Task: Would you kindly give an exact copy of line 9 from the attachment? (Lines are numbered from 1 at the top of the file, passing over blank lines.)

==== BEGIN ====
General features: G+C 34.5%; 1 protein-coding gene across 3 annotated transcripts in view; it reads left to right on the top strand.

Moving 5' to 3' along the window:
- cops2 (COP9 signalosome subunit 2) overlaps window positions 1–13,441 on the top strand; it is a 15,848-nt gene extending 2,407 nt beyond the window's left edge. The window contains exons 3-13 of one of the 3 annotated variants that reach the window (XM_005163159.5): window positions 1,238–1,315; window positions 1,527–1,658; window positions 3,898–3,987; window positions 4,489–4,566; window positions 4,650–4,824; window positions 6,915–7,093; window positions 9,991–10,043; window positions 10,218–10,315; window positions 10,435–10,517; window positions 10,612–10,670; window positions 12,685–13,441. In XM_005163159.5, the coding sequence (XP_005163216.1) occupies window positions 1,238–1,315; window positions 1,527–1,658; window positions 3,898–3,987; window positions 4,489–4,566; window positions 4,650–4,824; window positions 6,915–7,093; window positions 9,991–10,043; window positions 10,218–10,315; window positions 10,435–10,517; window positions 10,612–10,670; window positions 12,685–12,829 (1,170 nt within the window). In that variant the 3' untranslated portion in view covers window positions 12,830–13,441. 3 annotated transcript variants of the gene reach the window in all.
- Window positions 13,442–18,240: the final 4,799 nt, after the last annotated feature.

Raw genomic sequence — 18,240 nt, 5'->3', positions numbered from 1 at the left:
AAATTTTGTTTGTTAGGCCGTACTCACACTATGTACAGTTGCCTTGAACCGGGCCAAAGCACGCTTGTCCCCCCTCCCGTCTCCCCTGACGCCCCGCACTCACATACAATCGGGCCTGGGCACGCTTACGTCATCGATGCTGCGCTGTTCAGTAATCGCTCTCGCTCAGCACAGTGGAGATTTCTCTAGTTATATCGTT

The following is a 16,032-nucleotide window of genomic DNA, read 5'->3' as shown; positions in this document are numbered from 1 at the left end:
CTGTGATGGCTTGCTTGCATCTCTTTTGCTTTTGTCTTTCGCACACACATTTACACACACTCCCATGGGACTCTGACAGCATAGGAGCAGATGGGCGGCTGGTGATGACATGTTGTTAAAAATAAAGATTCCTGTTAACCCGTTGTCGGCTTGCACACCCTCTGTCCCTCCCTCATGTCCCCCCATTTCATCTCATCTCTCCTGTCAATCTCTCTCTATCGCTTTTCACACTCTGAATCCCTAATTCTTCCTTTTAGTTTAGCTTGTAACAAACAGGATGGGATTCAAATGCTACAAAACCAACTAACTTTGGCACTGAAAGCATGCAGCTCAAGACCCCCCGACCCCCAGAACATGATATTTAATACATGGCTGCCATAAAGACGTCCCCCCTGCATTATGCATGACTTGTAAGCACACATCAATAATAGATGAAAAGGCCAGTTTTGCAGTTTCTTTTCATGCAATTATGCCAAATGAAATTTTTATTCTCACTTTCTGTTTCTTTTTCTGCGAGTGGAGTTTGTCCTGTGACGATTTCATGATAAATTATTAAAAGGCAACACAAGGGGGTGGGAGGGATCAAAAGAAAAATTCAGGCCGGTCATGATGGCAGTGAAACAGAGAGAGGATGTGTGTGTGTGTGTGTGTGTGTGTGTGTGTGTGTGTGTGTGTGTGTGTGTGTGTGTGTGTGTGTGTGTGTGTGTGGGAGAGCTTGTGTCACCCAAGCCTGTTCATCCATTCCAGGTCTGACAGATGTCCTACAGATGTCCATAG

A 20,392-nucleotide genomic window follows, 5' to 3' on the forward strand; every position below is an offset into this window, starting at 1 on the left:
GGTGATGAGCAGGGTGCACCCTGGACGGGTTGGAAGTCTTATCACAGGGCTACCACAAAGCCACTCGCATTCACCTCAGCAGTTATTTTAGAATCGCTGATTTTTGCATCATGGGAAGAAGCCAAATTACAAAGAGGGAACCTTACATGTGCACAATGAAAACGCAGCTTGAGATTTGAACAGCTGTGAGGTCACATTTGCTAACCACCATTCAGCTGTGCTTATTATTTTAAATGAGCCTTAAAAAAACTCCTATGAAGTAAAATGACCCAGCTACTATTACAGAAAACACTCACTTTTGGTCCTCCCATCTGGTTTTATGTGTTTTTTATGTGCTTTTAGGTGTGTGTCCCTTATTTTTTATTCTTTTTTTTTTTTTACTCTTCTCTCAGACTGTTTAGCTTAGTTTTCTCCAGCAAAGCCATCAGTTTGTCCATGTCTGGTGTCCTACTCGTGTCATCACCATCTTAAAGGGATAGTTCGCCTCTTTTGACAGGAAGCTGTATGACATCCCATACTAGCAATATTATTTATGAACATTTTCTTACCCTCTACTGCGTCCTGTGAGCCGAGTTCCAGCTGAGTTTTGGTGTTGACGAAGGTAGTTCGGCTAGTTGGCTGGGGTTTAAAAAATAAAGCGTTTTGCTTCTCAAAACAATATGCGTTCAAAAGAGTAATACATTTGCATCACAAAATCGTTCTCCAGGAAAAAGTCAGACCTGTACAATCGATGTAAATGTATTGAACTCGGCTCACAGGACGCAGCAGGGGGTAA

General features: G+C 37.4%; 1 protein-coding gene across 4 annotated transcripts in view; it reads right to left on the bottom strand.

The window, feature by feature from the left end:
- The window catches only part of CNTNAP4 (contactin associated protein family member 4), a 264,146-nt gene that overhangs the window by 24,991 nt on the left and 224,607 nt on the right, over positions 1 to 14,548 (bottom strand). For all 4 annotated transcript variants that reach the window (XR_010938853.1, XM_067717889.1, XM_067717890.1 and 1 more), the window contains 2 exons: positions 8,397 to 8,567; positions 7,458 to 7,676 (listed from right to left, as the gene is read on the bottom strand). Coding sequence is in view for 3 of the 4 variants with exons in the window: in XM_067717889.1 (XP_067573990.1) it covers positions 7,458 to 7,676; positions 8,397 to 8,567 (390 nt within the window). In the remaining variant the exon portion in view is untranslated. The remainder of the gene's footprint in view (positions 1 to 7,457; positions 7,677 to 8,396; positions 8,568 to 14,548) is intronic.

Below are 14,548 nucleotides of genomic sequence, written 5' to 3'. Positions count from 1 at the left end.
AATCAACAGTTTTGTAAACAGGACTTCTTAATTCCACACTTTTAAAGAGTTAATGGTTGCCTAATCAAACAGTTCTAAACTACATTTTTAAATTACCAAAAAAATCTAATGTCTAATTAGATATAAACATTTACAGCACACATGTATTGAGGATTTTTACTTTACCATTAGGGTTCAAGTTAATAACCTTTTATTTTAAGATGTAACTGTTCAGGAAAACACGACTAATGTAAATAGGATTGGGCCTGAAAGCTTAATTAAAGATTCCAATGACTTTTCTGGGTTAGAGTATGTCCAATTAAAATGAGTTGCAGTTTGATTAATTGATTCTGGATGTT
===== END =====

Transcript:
A 20,392-nucleotide genomic window follows, 5' to 3' on the forward strand; every position below is an offset into this window, starting at 1 on the left: